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As you can see, our skies were cloudy, which doesn’t often happen here. In fact, we’ve had very few rainy days this year until recently. (As I’m writing this on Monday afternoon, hail is failing outside my window and lightning and thunder are making their presence known.)

Here’s Katie crossing a stream. (Last time we were at the Arboretum, the stream was dry.)

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Just beyond the stream was a magnificent example of autumn color.

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The views on the high trail were gorgeous.

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Crossing the stream on an extension footbridge:

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Katie on the bridge.

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On the other side of the bridge, the trails are more civilized.

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Look at the blazing colors on this tree:

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Katie:

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And me, with trekking pole:

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Photo by Katie Huelsenbeck

A little stone cottage:

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A pomegranate:

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Look at the gnarly trunk of this tree:

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And look at this crazy curlicue branch:

 

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This little boy and his donkey are sculptures:

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My daughter took this photo with her phone. Doesn’t she have a great eye?

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Photo by Katie Huelsenbeck

This was our third trip to the Arboretum together. You can see pictures of our other trips here and here.

Unless stated otherwise, photographs in this article are by ARHuelsenbeck.

St. Anthony’s Monastery, Part 3: The Gardens

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St. Anthony’s Monastery, Part 3: The Gardens

St. Anthony’s Greek Orthodox Monastery is located in the desert outside Florence, Arizona. The monastery’s water comes from three wells, each a quarter-mile deep, which turn the grounds into an oasis.

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I’ve never seen bougainvillea this color.

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Adding to the beauty of the plants are the many outdoor structures and decorative brickwork.

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And the fountains.

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And the statuary.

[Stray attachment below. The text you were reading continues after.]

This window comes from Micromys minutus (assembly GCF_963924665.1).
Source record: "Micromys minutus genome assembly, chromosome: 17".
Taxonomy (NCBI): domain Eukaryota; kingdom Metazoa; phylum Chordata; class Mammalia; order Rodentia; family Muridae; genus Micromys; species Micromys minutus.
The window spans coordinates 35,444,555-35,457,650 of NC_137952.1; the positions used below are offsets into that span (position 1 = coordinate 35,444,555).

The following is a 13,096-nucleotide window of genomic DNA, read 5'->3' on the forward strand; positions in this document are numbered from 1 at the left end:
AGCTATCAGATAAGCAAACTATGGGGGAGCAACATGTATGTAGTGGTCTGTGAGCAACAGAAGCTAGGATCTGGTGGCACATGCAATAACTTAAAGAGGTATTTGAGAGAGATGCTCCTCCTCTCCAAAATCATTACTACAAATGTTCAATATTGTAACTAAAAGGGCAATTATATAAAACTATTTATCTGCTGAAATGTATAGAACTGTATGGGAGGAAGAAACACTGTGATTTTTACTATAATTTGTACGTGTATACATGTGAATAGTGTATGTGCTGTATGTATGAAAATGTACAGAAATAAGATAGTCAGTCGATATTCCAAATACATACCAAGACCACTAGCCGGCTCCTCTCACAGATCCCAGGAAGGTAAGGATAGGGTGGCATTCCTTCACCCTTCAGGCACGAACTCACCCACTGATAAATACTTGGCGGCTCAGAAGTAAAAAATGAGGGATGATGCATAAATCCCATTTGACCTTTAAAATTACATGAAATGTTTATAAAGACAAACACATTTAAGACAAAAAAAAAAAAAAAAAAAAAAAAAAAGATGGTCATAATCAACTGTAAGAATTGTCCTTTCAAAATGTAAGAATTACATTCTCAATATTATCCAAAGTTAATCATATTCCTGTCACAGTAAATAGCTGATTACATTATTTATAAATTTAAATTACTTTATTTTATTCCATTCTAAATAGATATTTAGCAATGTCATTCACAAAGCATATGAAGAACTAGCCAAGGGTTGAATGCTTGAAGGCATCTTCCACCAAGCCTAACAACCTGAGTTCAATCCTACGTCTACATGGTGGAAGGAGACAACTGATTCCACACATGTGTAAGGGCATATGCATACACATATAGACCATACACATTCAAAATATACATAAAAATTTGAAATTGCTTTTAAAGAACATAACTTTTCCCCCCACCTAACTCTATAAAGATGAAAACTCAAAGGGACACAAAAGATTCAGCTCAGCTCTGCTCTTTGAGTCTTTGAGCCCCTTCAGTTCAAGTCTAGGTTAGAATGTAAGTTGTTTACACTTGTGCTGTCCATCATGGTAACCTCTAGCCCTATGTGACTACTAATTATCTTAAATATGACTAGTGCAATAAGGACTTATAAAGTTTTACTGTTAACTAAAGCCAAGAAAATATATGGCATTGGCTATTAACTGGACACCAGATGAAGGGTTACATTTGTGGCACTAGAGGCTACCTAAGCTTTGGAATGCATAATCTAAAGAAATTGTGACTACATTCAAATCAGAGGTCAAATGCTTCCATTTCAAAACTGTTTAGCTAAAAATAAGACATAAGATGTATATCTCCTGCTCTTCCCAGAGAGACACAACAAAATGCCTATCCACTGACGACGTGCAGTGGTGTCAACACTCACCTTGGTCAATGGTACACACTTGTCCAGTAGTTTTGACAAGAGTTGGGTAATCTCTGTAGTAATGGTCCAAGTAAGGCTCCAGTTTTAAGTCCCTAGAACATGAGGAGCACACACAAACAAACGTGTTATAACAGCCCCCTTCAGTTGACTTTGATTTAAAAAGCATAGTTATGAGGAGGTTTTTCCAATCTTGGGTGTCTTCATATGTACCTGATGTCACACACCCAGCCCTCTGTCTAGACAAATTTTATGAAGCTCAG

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The monks also grow several kinds of citrus, and olives.

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For more pictures of St. Anthony’s Monastery, check out these articles about the doors, the architecture, and the icons.

St. Anthony’s Monastery, Part 2: The Iconography

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St. Anthony’s Monastery, Part 2: The Iconography

One of the highlights of the trip to St. Anthony’s Monastery is the many icons displayed in the church and the chapels. They were brought over from Greece. Some of them look to me like hand-painted originals, others like fine art reproductions, though I don’t know for sure. I don’t remember in which buildings most of these icons were located.

I’ve written about icons before, but I’ve never been where so many are displayed in one place. I’m fascinated by this Greek and Eastern Orthodox art form honoring Jesus, the saints, and the patriarchs. I hesitate to identify most of the images below, because I’d just be guessing. I am not knowledgeable about the symbolism, and I don’t read Greek, so I can’t decipher the writing on the icons.

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In many of the icons, the thumb of the right hand (or both hands) touches the tip of the ring finger. I wonder what the significance of that is.

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The picture below reminds me very much of Our Lady of Perpetual Help.

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Look at the eyes in the cup below.

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Is it just me, or are a lot of the faces below the same?

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Lovely mosaic:

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The icon below is also a mosaic. I’m pretty sure this is St. George. He’s defeating the dragon. And it’s located just outside the St. George Chapel.

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The next three pictures are closeups of St. George so you can see the details. Amazing craftsmanship.

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The following two mosaic angels are on the exterior of the St. George Chapel.

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I love the Madonna and Child below. Any parent will recognize the backward arching of the infant.